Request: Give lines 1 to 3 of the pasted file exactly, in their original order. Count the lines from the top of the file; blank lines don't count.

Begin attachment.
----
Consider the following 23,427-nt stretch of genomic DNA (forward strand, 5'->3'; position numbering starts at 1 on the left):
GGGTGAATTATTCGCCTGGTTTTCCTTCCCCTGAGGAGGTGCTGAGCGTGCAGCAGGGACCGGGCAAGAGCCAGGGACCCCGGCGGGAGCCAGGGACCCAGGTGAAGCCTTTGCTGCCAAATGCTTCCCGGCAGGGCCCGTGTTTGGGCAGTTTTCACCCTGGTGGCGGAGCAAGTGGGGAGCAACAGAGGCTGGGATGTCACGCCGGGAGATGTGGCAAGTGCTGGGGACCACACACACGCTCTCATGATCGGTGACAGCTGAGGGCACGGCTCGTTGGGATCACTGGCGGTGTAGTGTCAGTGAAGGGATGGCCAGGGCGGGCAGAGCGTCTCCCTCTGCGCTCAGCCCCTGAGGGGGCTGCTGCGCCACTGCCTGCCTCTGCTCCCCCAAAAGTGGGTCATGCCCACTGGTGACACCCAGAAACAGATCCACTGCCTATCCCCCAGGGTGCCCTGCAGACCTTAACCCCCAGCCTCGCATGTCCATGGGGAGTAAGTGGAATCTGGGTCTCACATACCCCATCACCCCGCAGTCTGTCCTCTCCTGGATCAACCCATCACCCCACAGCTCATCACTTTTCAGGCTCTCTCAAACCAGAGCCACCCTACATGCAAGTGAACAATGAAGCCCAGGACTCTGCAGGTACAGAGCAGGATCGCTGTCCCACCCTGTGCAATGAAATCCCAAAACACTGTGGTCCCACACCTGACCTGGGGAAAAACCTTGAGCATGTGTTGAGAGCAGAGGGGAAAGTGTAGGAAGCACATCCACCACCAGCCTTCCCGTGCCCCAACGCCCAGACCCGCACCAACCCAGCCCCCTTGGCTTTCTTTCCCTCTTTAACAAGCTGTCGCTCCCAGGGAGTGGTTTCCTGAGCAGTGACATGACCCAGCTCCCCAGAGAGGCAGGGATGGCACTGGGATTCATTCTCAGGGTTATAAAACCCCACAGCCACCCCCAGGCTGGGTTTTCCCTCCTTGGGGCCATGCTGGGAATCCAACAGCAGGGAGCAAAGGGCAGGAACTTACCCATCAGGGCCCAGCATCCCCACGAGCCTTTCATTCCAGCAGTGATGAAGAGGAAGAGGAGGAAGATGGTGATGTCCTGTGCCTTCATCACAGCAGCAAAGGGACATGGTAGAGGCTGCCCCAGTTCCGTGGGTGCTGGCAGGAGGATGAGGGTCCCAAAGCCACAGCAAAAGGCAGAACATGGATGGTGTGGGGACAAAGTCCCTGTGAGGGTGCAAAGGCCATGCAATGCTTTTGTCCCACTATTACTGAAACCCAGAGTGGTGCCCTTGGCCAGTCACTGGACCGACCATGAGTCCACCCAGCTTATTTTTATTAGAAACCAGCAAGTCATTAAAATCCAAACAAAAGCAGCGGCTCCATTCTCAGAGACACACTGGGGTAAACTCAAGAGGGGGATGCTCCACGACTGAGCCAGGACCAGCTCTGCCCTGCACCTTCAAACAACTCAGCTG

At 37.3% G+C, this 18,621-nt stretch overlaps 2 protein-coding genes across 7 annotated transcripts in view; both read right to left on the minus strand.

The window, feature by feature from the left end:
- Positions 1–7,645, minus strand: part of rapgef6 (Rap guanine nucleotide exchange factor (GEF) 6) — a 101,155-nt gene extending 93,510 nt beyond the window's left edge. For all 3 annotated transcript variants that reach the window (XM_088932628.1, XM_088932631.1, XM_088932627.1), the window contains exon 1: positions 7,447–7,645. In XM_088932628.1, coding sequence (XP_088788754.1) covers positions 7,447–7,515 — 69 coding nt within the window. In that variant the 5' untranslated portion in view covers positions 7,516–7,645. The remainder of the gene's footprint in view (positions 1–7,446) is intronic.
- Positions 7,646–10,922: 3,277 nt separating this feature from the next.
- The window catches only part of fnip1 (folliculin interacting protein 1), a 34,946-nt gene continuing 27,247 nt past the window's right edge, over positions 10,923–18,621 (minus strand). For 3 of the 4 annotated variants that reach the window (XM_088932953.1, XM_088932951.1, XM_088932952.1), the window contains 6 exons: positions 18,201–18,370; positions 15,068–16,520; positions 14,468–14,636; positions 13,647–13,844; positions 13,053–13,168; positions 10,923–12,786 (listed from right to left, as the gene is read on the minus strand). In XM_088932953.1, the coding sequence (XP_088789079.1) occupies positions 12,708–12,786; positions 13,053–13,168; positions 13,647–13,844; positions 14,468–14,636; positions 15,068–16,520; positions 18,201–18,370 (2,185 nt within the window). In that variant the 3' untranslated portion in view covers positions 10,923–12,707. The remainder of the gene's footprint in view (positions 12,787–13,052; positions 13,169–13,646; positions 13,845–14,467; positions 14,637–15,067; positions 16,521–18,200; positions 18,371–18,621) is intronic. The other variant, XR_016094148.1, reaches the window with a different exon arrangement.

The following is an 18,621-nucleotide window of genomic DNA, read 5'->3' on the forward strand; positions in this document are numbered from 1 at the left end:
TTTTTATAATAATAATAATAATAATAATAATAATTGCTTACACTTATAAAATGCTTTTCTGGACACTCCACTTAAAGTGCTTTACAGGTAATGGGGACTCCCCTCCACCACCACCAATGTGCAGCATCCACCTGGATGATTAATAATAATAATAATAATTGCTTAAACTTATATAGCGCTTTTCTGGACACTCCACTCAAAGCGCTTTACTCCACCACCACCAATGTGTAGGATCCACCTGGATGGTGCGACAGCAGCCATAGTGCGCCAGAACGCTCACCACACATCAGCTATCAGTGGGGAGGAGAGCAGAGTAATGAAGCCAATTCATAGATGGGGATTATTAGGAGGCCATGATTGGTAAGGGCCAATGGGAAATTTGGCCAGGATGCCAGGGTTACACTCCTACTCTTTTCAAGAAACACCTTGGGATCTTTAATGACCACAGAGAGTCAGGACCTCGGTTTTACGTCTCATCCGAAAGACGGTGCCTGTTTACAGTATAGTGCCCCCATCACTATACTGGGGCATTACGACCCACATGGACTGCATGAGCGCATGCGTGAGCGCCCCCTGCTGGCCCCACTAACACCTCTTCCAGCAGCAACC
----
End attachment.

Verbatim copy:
Consider the following 23,427-nt stretch of genomic DNA (forward strand, 5'->3'; position numbering starts at 1 on the left):
GGGTGAATTATTCGCCTGGTTTTCCTTCCCCTGAGGAGGTGCTGAGCGTGCAGCAGGGACCGGGCAAGAGCCAGGGACCCCGGCGGGAGCCAGGGACCCAGGTGAAGCCTTTGCTGCCAAATGCTTCCCGGCAGGGCCCGTGTTTGGGCAGTTTTCACCCTGGTGGCGGAGCAAGTGGGGAGCAACAGAGGCTGGGATGTCACGCCGGGAGATGTGGCAAGTGCTGGGGACCACACACACGCTCTCATGATCGGTGACAGCTGAGGGCACGGCTCGTTGGGATCACTGGCGGTGTAGTGTCAGTGAAGGGATGGCCAGGGCGGGCAGAGCGTCTCCCTCTGCGCTCAGCCCCTGAGGGGGCTGCTGCGCCACTGCCTGCCTCTGCTCCCCCAAAAGTGGGTCATGCCCACTGGTGACACCCAGAAACAGATCCACTGCCTATCCCCCAGGGTGCCCTGCAGACCTTAACCCCCAGCCTCGCATGTCCATGGGGAGTAAGTGGAATCTGGGTCTCACATACCCCATCACCCCGCAGTCTGTCCTCTCCTGGATCAACCCATCACCCCACAGCTCATCACTTTTCAGGCTCTCTCAAACCAGAGCCACCCTACATGCAAGTGAACAATGAAGCCCAGGACTCTGCAGGTACAGAGCAGGATCGCTGTCCCACCCTGTGCAATGAAATCCCAAAACACTGTGGTCCCACACCTGACCTGGGGAAAAACCTTGAGCATGTGTTGAGAGCAGAGGGGAAAGTGTAGGAAGCACATCCACCACCAGCCTTCCCGTGCCCCAACGCCCAGACCCGCACCAACCCAGCCCCCTTGGCTTTCTTTCCCTCTTTAACAAGCTGTCGCTCCCAGGGAGTGGTTTCCTGAGCAGTGACATGACCCAGCTCCCCAGAGAGGCAGGGATGGCACTGGGATTCATTCTCAGGGTTATAAAACCCCACAGCCACCCCCAGGCTGGGTTTTCCCTCCTTGGGGCCATGCTGGGAATCCAACAGCAGGGAGCAAAGGGCAGGAACTTACCCATCAGGGCCCAGCATCCCCACGAGCCTTTCATTCCAGCAGTGATGAAGAGGAAGAGGAGGAAGATGGTGATGTCCTGTGCCTTCATCACAGCAGCAAAGGGACATGGTAGAGGCTGCCCCAGTTCCGTGGGTGCTGGCAGGAGGATGAGGGTCCCAAAGCCACAGCAAAAGGCAGAACATGGATGGTGTGGGGACAAAGTCCCTGTGAGGGTGCAAAGGCCATGCAATGCTTTTGTCCCACTATTACTGAAACCCAGAGTGGTGCCCTTGGCCAGTCACTGGACCGACCATGAGTCCACCCAGCTTATTTTTATTAGAAACCAGCAAGTCATTAAAATCCAAACAAAAGCAGCGGCTCCATTCTCAGAGACACACTGGGGTAAACTCAAGAGGGGGATGCTCCACGACTGAGCCAGGACCAGCTCTGCCCTGCACCTTCAAACAACTCAGCTG

At 37.3% G+C, this 18,621-nt stretch overlaps 2 protein-coding genes across 7 annotated transcripts in view; both read right to left on the minus strand.